One of the things that people keep telling us on YourPressure is that they’re worried about side effects from their blood pressure medications. We think it’s one of those cases where the experience of doctors and the experience of their patients’ are very different. Doctors see the benefits of lowering blood pressure and wonder what their patients are making a fuss about. Patients feel the side effects and wonder why they’re taking their blood pressure medications that don’t seem to make them feel any better.

side-effects

The first thing that we need to clarify is that if you have high blood pressure, you usually don’t have any symptoms. It’s just something that you go around with. Most of the symptoms which people think are due to their high blood pressure are actually due to something else, such as stress. To complicate matters, being stressed tends to put your blood pressure up. To make things even more complicated, many of the medications that are used to treat stress, also lower your blood pressure…

Clear?

So, basically, in most people, high blood pressure doesn’t cause any symptoms. However, there is a large overlap between people who are stressed and people who have high blood pressure. These people may well believe that their symptoms are caused by their high blood pressure, but in fact, it is their stress.

Next, we have to look at why blood pressure medications may have side effects. To do this, we’re going to divide side effects into two groups.

The first group are side effects caused by lowering your blood pressure. This includes dizziness  and falls. These side effects are directly due to your blood pressure being lower. Often they are caused due to high blood pressure being overdiagnosed, or over treated once it is diagnosed. Unfortunately measuring your blood pressure at the GP surgery is not the best way to diagnose high blood pressure. Instead, it should be measured over a period of hours by a device called an ambulatory monitor. This is a small device with a cuff that you strap to yourself and then go about your normal business. It is the gold standard for diagnosing high blood pressure. If that is not available, then measuring your blood pressure at home is the next best thing. This is what we recommend at YourPressure.com.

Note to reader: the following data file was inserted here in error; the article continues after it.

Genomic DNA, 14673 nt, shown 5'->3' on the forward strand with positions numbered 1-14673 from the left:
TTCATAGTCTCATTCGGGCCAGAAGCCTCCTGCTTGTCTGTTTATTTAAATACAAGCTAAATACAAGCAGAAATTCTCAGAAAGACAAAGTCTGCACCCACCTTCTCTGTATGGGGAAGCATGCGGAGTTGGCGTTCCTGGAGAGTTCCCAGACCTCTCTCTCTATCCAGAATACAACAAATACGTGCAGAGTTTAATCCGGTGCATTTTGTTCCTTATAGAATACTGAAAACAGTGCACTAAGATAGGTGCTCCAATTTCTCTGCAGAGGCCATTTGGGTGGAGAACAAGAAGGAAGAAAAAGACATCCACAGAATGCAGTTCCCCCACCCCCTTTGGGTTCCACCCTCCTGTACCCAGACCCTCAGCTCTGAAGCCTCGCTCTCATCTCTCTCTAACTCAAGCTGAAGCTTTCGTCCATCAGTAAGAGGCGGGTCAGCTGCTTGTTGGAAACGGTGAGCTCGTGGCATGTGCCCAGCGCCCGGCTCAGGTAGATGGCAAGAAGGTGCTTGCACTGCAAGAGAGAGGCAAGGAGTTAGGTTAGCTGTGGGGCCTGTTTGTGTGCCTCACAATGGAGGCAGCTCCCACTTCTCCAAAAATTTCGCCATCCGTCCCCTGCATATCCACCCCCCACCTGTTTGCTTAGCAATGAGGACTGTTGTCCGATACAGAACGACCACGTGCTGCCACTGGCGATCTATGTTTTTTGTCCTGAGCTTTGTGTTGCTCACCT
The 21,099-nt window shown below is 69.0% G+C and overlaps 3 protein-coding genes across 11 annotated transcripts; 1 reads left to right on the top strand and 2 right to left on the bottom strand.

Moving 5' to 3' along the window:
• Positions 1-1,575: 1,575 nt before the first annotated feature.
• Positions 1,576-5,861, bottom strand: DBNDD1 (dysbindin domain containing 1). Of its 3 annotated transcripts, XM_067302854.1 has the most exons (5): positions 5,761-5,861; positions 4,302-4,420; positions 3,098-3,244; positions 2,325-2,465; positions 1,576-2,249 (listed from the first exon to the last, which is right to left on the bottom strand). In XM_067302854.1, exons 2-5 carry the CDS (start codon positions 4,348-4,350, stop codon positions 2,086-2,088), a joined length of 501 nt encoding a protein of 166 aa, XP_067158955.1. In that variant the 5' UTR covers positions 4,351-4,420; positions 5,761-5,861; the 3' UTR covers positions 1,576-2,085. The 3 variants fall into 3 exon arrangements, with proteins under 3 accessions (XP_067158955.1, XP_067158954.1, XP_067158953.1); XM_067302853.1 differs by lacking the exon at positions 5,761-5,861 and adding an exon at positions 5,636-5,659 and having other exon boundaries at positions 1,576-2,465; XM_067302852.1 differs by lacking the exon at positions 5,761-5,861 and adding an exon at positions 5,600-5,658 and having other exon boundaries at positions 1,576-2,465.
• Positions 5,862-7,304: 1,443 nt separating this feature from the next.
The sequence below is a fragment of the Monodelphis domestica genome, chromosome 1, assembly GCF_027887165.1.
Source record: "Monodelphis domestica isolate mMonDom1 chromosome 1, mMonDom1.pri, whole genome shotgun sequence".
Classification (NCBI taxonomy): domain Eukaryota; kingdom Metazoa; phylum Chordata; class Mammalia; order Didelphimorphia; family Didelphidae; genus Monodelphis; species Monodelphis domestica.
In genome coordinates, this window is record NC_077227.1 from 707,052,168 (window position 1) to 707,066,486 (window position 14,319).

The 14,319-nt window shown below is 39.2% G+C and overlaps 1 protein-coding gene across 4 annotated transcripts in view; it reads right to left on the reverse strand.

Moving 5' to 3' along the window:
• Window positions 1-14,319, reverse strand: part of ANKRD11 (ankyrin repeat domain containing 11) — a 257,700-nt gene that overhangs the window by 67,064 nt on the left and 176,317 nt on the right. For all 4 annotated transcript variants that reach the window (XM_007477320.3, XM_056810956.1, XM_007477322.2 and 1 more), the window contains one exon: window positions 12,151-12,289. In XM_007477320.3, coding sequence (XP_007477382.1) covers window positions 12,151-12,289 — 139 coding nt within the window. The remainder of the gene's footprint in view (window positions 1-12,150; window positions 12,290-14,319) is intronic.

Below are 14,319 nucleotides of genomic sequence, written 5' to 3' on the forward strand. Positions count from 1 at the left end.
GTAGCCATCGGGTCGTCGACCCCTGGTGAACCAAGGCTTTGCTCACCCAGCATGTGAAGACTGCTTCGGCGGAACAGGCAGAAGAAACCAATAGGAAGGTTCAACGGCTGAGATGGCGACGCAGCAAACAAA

If you have been diagnosed with high blood pressure, then the best place to monitor it is at home.

In both cases, by measuring your blood pressure at home you get a more accurate reading of what your average blood pressure is. Your readings at home tend to be lower. This means that you are less likely to end up over-treating your blood pressure if you measure it at home. This means less likelihood of dizziness or falls.

The second group of side effects are incidental to your medication. These can include things like a dry cough, swollen ankles, tiredness or frequent passing of urine. These side effects are not directly caused by your blood pressure being lower.

Again, if you’re measuring your blood pressure at home, it tends to give you a more accurate picture of your blood pressure. This means that you tend to be on lower doses of medication. This means that you’re less likely to have these types of side effects. It also means that if you do get side effects they’re likely to be less troublesome than if you were on higher doses of medication.

Last but not least, often at Yourpressure.com, we find that patients are suffering side effects because they’re on a combination of medications that doesn’t suit them. Often people are getting side effects like swollen ankles from being on a high dose of amlodipine. The solution is quite simple, which is to lower the dose, and add in another medication if required. Although you’d be on more types of medication, you’d have fewer side effects. We want to empower you so that you can make these choices with your healthcare professional.

We hope you find these posts interesting and useful. To help us please follow us on twitter @yourpressureapp and share this post as widely as possible. As ever, feel free to ask us any questions in the comments below.

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